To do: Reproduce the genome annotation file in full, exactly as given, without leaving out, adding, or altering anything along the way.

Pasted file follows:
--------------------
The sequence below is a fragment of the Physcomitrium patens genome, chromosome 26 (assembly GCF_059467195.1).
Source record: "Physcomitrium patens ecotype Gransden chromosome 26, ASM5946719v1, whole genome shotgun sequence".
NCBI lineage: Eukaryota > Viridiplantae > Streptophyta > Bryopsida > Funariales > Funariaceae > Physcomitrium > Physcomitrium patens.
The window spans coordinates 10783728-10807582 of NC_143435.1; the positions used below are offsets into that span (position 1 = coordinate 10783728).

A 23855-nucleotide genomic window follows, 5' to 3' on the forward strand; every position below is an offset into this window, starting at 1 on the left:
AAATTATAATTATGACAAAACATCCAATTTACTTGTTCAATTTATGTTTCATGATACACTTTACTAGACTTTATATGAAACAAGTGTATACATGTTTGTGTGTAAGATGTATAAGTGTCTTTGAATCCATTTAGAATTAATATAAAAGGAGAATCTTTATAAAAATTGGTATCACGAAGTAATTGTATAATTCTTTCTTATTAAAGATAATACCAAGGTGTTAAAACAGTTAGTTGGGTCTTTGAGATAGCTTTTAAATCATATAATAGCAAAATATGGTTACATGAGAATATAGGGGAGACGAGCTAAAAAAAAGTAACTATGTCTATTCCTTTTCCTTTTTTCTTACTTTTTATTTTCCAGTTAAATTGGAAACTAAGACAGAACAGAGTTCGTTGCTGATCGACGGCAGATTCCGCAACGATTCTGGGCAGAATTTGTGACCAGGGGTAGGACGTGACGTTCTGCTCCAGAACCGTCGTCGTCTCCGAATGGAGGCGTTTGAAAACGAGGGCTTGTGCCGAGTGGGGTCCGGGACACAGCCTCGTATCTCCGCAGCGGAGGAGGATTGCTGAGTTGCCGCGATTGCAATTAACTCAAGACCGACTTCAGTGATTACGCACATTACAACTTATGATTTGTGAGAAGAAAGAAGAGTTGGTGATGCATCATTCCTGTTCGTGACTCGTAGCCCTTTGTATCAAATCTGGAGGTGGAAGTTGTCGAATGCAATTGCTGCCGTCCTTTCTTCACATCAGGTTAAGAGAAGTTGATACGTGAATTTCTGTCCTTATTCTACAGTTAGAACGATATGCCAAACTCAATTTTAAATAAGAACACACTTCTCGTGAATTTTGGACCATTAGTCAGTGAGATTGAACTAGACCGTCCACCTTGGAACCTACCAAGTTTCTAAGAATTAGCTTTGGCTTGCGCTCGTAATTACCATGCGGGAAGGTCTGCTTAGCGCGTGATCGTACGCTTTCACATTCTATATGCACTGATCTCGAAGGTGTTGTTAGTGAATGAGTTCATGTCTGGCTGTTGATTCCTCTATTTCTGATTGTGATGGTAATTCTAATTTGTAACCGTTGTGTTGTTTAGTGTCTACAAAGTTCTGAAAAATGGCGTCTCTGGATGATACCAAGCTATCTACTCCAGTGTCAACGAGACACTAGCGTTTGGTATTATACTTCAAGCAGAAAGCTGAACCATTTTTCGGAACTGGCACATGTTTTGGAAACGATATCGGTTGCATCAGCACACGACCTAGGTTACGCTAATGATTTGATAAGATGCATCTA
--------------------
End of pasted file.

The sequence below is a fragment of the Physcomitrium patens genome, chromosome 26 (assembly GCF_059467195.1).
Source record: "Physcomitrium patens ecotype Gransden chromosome 26, ASM5946719v1, whole genome shotgun sequence".
NCBI lineage: Eukaryota > Viridiplantae > Streptophyta > Bryopsida > Funariales > Funariaceae > Physcomitrium > Physcomitrium patens.
The window spans coordinates 10783728-10807582 of NC_143435.1; the positions used below are offsets into that span (position 1 = coordinate 10783728).

A 23855-nucleotide genomic window follows, 5' to 3' on the forward strand; every position below is an offset into this window, starting at 1 on the left:
AAATTATAATTATGACAAAACATCCAATTTACTTGTTCAATTTATGTTTCATGATACACTTTACTAGACTTTATATGAAACAAGTGTATACATGTTTGTGTGTAAGATGTATAAGTGTCTTTGAATCCATTTAGAATTAATATAAAAGGAGAATCTTTATAAAAATTGGTATCACGAAGTAATTGTATAATTCTTTCTTATTAAAGATAATACCAAGGTGTTAAAACAGTTAGTTGGGTCTTTGAGATAGCTTTTAAATCATATAATAGCAAAATATGGTTACATGAGAATATAGGGGAGACGAGCTAAAAAAAAGTAACTATGTCTATTCCTTTTCCTTTTTTCTTACTTTTTATTTTCCAGTTAAATTGGAAACTAAGACAGAACAGAGTTCGTTGCTGATCGACGGCAGATTCCGCAACGATTCTGGGCAGAATTTGTGACCAGGGGTAGGACGTGACGTTCTGCTCCAGAACCGTCGTCGTCTCCGAATGGAGGCGTTTGAAAACGAGGGCTTGTGCCGAGTGGGGTCCGGGACACAGCCTCGTATCTCCGCAGCGGAGGAGGATTGCTGAGTTGCCGCGATTGCAATTAACTCAAGACCGACTTCAGTGATTACGCACATTACAACTTATGATTTGTGAGAAGAAAGAAGAGTTGGTGATGCATCATTCCTGTTCGTGACTCGTAGCCCTTTGTATCAAATCTGGAGGTGGAAGTTGTCGAATGCAATTGCTGCCGTCCTTTCTTCACATCAGGTTAAGAGAAGTTGATACGTGAATTTCTGTCCTTATTCTACAGTTAGAACGATATGCCAAACTCAATTTTAAATAAGAACACACTTCTCGTGAATTTTGGACCATTAGTCAGTGAGATTGAACTAGACCGTCCACCTTGGAACCTACCAAGTTTCTAAGAATTAGCTTTGGCTTGCGCTCGTAATTACCATGCGGGAAGGTCTGCTTAGCGCGTGATCGTACGCTTTCACATTCTATATGCACTGATCTCGAAGGTGTTGTTAGTGAATGAGTTCATGTCTGGCTGTTGATTCCTCTATTTCTGATTGTGATGGTAATTCTAATTTGTAACCGTTGTGTTGTTTAGTGTCTACAAAGTTCTGAAAAATGGCGTCTCTGGATGATACCAAGCTATCTACTCCAGTGTCAACGAGACACTAGCGTTTGGTATTATACTTCAAGCAGAAAGCTGAACCATTTTTCGGAACTGGCACATGTTTTGGAAACGATATCGGTTGCATCAGCACACGACCTAGGTTACGCTAATGATTTGATAAGATGCATCTA